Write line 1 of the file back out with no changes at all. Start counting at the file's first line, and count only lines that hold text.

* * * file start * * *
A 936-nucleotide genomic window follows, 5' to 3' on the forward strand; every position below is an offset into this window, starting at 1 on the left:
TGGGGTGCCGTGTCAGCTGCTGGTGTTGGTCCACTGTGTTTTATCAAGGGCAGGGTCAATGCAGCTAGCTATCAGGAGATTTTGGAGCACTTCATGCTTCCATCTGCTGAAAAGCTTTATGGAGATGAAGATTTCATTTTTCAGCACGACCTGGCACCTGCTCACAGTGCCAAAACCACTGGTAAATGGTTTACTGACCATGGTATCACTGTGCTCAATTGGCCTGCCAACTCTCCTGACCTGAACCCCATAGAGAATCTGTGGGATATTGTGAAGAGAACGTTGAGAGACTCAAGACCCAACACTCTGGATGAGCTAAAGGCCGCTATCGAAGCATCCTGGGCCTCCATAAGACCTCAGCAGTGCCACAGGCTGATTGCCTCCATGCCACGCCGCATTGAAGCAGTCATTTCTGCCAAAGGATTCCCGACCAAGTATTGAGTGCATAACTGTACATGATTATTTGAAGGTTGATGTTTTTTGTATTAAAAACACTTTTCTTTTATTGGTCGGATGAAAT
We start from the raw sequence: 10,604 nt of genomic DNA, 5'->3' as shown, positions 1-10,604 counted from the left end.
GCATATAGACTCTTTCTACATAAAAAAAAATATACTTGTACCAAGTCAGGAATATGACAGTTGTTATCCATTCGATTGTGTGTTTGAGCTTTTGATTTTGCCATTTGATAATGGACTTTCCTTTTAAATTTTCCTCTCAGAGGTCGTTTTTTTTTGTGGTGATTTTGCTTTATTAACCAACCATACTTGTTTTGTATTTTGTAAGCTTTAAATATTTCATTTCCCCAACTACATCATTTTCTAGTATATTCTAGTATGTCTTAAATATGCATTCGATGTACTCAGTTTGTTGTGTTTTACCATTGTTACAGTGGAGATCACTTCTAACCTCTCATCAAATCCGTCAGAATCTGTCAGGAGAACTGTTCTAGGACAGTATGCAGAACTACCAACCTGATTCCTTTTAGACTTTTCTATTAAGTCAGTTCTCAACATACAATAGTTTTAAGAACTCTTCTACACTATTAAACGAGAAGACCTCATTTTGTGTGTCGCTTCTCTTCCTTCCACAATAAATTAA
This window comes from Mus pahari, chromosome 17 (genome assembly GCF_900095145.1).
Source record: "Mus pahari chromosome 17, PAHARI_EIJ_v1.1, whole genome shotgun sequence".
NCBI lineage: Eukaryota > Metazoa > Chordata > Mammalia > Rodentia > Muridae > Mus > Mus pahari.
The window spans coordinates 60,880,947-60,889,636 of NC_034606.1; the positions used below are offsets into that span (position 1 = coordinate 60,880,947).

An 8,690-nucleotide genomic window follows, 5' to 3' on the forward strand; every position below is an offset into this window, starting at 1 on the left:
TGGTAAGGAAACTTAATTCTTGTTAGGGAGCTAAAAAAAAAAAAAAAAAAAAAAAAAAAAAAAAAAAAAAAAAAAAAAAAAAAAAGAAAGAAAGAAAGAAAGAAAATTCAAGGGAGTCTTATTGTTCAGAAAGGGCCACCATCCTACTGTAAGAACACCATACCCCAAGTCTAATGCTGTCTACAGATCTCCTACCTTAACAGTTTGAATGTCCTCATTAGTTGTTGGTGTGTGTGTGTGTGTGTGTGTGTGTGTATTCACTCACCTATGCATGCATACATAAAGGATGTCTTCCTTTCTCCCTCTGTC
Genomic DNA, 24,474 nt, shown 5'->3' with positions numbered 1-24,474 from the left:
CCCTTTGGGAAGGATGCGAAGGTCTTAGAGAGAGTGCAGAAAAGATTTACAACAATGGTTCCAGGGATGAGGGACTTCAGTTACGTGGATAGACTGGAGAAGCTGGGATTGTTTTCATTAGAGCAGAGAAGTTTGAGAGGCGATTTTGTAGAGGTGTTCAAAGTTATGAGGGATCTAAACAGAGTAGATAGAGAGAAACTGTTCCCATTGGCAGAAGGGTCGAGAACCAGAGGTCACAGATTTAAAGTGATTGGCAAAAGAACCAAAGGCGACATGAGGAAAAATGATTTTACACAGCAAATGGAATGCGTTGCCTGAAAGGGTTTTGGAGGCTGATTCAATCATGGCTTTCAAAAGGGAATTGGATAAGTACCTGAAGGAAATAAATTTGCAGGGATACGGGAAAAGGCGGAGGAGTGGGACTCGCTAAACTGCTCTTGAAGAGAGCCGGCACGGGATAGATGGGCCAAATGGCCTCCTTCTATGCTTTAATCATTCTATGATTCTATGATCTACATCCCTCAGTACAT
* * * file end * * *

A 936-nucleotide genomic window follows, 5' to 3' on the forward strand; every position below is an offset into this window, starting at 1 on the left: